"Many are familiar with the acronym S.T.E.M. but don’t necessarily understand what the term means," reads the book's description. "This book will help you understand what is S.T.E.M. and introduce you to S.T.E.M. careers that falls under each letter."

IncentiFind finds spot in growth-focused program

IncentiFind was selected for a new program. Photo courtesy of IncentiFind

IncentiFind, a Houston-based startup that helps the real estate industry find grant opportunities, has joined Chicago-based Moderne Ventures' inaugural "Passport Class," which is a six-month program providing its participants education, exposure, insight, and relationships to drive customer growth.

"Unlike a traditional accelerator, Moderne Passport is a comprehensive industry immersion program that helps companies of all stages – seed through pre-IPO – hone their go-to-market strategies in the real estate sector, build relationships with industry leaders and execute pilot programs and customer relationships with some of the largest companies in the world," says Carolyn Kwon, Moderne Passport director, in a news release.

IncentiFind, founded by Natalie Goodman, is one of six companies selected for the first batch of startups. Moderne Ventures is a venture capital firm focused on the industries of real estate, finance, insurance, ESG, and home services.

"Moderne most often looks outside its industries to find technologies that can be applicable within them," says Constance Freedman, founder and managing partner at Moderne Ventures. "This latest Passport cohort was curated to include innovative solutions that are highly applicable to some of our industry's most pressing challenges. We look forward to helping these companies optimize their products and services and connect with partners in the Moderne Network who can benefit most from them."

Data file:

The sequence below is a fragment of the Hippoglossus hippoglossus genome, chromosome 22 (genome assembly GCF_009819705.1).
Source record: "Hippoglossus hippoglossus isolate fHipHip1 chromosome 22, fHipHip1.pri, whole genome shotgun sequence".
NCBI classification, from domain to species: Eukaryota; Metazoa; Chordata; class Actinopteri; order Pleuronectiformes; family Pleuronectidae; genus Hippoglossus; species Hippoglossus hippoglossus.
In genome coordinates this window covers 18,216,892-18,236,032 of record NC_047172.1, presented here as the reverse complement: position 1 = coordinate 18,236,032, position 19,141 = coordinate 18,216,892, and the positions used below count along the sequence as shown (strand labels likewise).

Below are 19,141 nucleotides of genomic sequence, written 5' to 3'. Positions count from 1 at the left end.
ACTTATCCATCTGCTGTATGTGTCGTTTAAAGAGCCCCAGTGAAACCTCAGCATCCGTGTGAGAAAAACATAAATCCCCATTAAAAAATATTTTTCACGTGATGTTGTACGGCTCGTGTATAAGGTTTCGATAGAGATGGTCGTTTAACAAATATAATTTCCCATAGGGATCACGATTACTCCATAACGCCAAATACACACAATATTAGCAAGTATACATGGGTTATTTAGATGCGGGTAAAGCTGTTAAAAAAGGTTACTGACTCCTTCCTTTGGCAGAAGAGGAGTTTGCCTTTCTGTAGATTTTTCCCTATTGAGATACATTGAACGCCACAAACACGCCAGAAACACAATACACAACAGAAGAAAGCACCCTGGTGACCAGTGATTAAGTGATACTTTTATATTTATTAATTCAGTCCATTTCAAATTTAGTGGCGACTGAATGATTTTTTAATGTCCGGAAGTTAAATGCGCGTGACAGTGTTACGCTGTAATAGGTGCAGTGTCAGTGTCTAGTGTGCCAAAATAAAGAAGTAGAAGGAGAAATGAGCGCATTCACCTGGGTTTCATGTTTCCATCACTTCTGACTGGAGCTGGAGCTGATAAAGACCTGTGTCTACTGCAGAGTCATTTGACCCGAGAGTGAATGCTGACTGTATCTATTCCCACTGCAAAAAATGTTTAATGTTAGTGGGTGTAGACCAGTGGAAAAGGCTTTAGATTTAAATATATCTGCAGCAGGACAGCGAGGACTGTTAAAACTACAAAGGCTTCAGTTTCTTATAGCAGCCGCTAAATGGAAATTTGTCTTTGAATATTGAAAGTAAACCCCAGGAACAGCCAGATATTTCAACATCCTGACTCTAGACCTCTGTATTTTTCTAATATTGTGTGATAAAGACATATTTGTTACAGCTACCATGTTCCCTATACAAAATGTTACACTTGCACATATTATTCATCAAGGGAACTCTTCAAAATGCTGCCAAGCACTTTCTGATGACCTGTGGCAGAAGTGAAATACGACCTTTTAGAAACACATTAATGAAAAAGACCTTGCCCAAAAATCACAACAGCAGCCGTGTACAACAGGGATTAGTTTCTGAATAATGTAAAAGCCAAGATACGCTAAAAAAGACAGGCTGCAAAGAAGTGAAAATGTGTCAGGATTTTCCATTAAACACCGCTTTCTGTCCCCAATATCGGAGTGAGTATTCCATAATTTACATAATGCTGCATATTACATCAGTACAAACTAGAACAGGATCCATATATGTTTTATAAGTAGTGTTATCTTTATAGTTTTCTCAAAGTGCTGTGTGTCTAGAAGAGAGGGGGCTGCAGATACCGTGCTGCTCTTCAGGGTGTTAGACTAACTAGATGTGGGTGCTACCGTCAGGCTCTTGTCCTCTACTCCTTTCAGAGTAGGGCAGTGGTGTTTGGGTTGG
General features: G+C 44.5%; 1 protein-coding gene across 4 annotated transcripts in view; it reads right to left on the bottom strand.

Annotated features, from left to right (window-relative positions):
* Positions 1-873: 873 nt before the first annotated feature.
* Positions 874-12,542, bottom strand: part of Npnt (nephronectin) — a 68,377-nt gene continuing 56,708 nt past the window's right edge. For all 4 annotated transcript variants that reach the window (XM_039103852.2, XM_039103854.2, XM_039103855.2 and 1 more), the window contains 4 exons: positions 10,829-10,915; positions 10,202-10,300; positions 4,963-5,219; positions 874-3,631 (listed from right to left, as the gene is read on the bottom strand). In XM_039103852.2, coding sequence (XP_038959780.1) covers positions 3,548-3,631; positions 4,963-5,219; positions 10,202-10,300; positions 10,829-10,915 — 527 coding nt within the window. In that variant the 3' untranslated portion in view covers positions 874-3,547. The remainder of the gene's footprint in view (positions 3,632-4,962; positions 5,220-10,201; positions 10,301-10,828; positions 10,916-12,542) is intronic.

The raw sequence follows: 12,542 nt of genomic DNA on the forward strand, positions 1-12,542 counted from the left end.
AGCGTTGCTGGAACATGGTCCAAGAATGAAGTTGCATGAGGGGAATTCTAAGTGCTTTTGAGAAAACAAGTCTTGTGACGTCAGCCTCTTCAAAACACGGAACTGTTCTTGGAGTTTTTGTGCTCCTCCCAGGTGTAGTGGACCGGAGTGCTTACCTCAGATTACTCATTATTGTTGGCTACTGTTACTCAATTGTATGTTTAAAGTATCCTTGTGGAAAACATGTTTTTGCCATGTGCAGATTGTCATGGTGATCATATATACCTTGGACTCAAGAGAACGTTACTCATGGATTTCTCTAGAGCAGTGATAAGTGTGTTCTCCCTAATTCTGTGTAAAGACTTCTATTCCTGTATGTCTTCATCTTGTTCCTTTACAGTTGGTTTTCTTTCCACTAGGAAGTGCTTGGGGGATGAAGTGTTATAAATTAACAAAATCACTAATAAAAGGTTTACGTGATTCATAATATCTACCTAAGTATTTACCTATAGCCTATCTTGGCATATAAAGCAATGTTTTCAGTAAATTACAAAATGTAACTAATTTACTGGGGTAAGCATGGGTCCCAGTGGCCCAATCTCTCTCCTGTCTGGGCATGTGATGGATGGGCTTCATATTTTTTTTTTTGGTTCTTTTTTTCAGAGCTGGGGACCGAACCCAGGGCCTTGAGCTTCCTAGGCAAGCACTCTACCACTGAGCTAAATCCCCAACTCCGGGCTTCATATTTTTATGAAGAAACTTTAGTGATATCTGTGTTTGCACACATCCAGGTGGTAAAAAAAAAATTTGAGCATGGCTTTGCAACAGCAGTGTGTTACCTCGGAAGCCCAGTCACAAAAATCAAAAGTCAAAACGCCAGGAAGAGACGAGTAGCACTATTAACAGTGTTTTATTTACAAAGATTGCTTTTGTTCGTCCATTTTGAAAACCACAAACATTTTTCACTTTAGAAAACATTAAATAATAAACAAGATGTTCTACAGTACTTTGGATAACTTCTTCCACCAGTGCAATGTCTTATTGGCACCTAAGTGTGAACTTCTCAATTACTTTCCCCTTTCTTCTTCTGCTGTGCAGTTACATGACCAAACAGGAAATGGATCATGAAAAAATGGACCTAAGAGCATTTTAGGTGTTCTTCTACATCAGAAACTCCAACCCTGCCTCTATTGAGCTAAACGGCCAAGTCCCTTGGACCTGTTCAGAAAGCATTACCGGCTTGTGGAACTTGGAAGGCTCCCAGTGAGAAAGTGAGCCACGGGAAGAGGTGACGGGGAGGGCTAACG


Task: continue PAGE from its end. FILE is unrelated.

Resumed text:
These five individuals are up for the DEI Champion award this week. Here's what challenges they are facing promoting an equitable innovation ecosystem. Photos courtesy

Houston's 2022 DEI Champions share obstacles they are overcoming promoting equitable innovation

EAVESDROPPING AT THE HOUSTON INNOVATION AWARDS GALA

As one of the most diverse cities in the world, Houston's business and innovation community has a unique opportunity to prioritize not just its diverse population, but also to make sure the city has equitable and inclusive opportunities.

Five Houstonians have been named finalists in the DEI Champion category for the Houston Innovation Awards Gala, which will be held on November 9. They shared some of the challenges they are facing as they fight to make sure Houston has an equitable innovation ecosystem.

"I have always been the only Black women in all of my engineering roles, and I worked so hard to get there and quite often feel so uncomfortable in this space. So, individuals who question my name don't always understand the important of someone expressing that I see you to an individual can mean. However, this is a challenge I am willing to face because I am changing people lives and these lives I am changing will impact the world."